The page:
India: Illegal Fishing Off West Bengal Causing Fish Scarcity

Masuma Parveen
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160212-IN-fish-620 A trader packs fish a market in Siliguri, West Bengal, June 21, 2008

Updated at 1:00 p.m. ET on 2016-02-16

Illegal use of environmentally destructive equipment and corruption are combining to rob India’s eastern coastline of its marine life, according to a top fisheries watchdog.

“Foreign fishing trawlers, mainly from Bangladesh and Taiwan, are illegally entering India’s territorial waters in the Bay of Bengal. Some trawlers are from Thailand, too,” Pranab Kumar Kar, vice president of the Federation of Indian Fisheries Industries (FIFI), told BenarNews.

“These vessels are equipped with modern bottom trawls, which can touch the bottom of the sea and capture huge volumes of fish,” Kar said.

Kar added that Indian fishermen were also frequently falling prey to piracy.

“Some foreign fishing trawlers often forcibly take away a substantive portion of Indian fishermen’s catch,” Kar said, adding that refusing to sell to these fish to pirates is “not an option as they are well known for being notoriously dangerous.”

At a news conference in Kolkata this week, FIFI warned that if exploitation of resources in the Bay of Bengal went unchecked, it would lead to a major shortage of fish in the Indian market.

Bottom trawling, also referred to as “dragging,” is a type of fishing technique in which the trawl (the fishing net) reaches the seabed, but conservationists criticize it because the netting can damage the seabed.


A maritime official told BenarNews on condition of anonymity that foreign fishing boats illegally entered Indian territorial waters by bribing Coast Guard officials.

Calls to the Indian Coast Guard seeking comment for this story were not immediately answered. But in a subsequent statement, the agency strenuously rejected the claim.

“Your comment that fishing boats illegally enter territorial waters by bribing Coast Guard officials is baseless and unacceptable,” Deputy Commandant Avinandan Mitra, a spokesman for the Coast Guard North East Region, said in the statement.

Mitra also dismissed the notion that the Coast Guard was allowing “unchecked illegal bottom trawling” by foreign boats in the Bay of Bengal.

“No such activity happens in the Indian territorial water. When some trawlers illegally enter Indian water, they are immediately arrested,” Mitra told BenarNews by phone.

According to a 2006 U.N. report, 95 percent of the damage to seamount ecosystems worldwide is due to the practice of bottom trawling. The equipment is also known as push nets.

Enakshi Sinha Roy, a Kolkata-based environmentalist, said that several countries had imposed a complete ban or severe restrictions on bottom trawling.

Thailand is one of those countries.

Last year, the Thai government formally banned the use of push nets on fishing boats after the European Union warned that Thailand could face an EU ban on its seafood products, unless it implemented measures to stamp out illegal, unregulated and unreported fishing practices (IUU).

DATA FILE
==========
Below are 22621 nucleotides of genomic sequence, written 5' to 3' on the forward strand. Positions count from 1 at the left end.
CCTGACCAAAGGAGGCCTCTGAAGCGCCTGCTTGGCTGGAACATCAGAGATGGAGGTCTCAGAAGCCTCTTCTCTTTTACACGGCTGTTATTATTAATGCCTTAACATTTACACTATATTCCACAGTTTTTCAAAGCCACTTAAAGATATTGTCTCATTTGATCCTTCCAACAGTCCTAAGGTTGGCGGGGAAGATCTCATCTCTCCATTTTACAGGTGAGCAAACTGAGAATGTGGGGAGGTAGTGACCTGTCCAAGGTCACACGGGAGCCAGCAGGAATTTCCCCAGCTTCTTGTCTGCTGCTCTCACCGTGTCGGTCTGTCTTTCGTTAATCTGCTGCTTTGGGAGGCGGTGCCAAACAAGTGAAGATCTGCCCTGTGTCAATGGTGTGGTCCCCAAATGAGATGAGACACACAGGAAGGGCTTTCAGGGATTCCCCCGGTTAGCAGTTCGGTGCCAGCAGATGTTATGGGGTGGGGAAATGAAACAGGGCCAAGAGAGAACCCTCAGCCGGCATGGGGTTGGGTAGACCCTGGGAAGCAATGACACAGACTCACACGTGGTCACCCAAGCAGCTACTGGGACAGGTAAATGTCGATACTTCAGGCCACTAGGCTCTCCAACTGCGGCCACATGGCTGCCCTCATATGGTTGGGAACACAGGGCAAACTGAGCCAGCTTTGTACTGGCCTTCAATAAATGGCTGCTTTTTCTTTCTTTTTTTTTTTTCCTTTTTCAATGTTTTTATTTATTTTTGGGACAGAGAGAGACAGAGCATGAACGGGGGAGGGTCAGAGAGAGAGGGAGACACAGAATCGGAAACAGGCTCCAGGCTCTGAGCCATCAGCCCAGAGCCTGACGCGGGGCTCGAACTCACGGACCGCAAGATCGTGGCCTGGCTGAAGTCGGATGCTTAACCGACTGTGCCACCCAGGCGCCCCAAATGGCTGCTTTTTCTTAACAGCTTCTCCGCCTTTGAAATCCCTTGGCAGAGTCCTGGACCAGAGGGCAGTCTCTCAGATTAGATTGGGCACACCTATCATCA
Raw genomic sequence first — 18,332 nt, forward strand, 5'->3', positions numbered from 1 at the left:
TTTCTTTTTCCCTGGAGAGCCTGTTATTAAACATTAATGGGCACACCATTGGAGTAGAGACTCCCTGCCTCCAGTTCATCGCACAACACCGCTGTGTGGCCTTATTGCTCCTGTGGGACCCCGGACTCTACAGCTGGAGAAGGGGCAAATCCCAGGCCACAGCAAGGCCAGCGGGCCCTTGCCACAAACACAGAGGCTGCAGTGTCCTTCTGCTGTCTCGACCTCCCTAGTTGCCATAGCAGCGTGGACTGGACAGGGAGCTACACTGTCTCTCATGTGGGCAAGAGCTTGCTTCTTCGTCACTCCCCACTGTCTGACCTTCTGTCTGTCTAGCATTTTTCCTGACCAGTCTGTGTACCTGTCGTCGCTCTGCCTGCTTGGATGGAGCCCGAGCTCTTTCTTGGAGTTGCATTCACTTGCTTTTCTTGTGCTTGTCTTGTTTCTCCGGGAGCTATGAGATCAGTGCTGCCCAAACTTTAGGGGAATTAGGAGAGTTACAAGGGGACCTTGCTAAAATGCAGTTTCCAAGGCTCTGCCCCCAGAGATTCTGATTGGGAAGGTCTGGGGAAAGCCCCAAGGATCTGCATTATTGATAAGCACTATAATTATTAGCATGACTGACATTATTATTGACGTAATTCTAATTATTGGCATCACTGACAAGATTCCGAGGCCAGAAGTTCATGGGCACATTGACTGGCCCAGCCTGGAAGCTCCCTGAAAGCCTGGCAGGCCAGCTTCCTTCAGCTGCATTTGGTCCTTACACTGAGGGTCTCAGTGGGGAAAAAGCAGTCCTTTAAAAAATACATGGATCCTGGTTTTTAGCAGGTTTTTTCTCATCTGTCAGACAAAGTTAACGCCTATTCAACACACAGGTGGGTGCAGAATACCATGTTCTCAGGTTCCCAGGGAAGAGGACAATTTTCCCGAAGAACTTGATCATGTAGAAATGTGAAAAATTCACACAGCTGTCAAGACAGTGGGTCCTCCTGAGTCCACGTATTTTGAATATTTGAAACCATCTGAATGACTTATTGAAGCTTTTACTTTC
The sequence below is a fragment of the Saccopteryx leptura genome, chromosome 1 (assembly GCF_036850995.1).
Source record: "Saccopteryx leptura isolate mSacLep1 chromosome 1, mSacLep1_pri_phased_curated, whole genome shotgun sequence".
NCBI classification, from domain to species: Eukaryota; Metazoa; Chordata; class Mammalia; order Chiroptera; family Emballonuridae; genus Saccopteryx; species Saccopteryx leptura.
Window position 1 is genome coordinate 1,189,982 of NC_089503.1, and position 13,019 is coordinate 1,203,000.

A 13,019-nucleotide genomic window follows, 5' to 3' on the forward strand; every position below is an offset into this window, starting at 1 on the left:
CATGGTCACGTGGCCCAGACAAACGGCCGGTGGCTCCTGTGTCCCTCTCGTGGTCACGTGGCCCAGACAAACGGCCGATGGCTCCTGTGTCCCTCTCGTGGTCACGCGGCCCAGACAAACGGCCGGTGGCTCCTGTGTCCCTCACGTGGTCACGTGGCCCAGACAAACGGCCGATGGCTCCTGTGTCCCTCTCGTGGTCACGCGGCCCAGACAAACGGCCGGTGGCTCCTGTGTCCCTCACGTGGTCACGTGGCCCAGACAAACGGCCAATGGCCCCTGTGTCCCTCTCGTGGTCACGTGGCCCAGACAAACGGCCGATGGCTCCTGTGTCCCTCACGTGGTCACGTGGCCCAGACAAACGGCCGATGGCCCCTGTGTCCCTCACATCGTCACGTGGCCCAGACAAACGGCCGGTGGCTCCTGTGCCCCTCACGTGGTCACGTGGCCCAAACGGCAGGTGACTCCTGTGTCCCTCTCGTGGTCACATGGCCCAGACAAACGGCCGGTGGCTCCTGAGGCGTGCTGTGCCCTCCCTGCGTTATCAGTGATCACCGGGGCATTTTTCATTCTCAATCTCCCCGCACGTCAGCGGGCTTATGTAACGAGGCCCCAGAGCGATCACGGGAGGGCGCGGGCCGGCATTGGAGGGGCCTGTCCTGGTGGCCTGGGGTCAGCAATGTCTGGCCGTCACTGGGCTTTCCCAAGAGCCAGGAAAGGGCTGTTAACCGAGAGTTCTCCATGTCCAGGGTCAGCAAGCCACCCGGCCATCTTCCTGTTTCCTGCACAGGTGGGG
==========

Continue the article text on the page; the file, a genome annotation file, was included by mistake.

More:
‘Foreign boats are much bigger’

Nirmal Maity, a fisherman from Jeliakhali, which is situated amid the forests of Sundarbans, said piracy was rampant in the Bay of Bengal.

“When the pirates – they are mostly from Bangladesh – ask you to stop your boat, you have to. Or else, you are unnecessarily endangering your life,” Maity told BenarNews.

“Earlier, they used to kidnap fishermen for ransom. But nowadays, they simply make off with the catch,” he said.

Maity said massive foreign trawlers that illegally enter the country’s territorial waters were a “big problem for Indian fishermen” as they were significantly reducing the amount of fish.

“Foreign boats are much bigger and powerful than ours. With our trawlers, we can’t even go near them. Whenever these foreign trawlers are around, the volume of catch reduces substantively,” he said.

A few years ago, a band of pirates kidnapped some fishermen from Sandeshkhali, West Bengal, at gunpoint but local fisherman Sundar Das said he somehow managed to escape.

“Fishing is becoming increasingly risky as well as unproductive in the Bay of Bengal. Pirates are ruthless. Small-time fishermen like me can barely make ends meet now,” Das told BenarNews.

Biswajit Mandal, a fish retailer in Kolkata, said illegal fishing techniques off the coast of West Bengal were bound to result in a drop in fish supply in the state.

“Once the supply of seawater fish dries up, the price of the freshwater variety, which Bengalis prefer to sea fish, will soar,” Mandal told BenarNews.

“We are already witnessing a drop in the supply of seawater fish. And if the problem of illegal fishing in the Bay of Bengal continues, it is just a matter of time before the market will see a major scarcity of fish,” he said.

The story has been updated with comments from Coast Guard official Avinandan Mitra.


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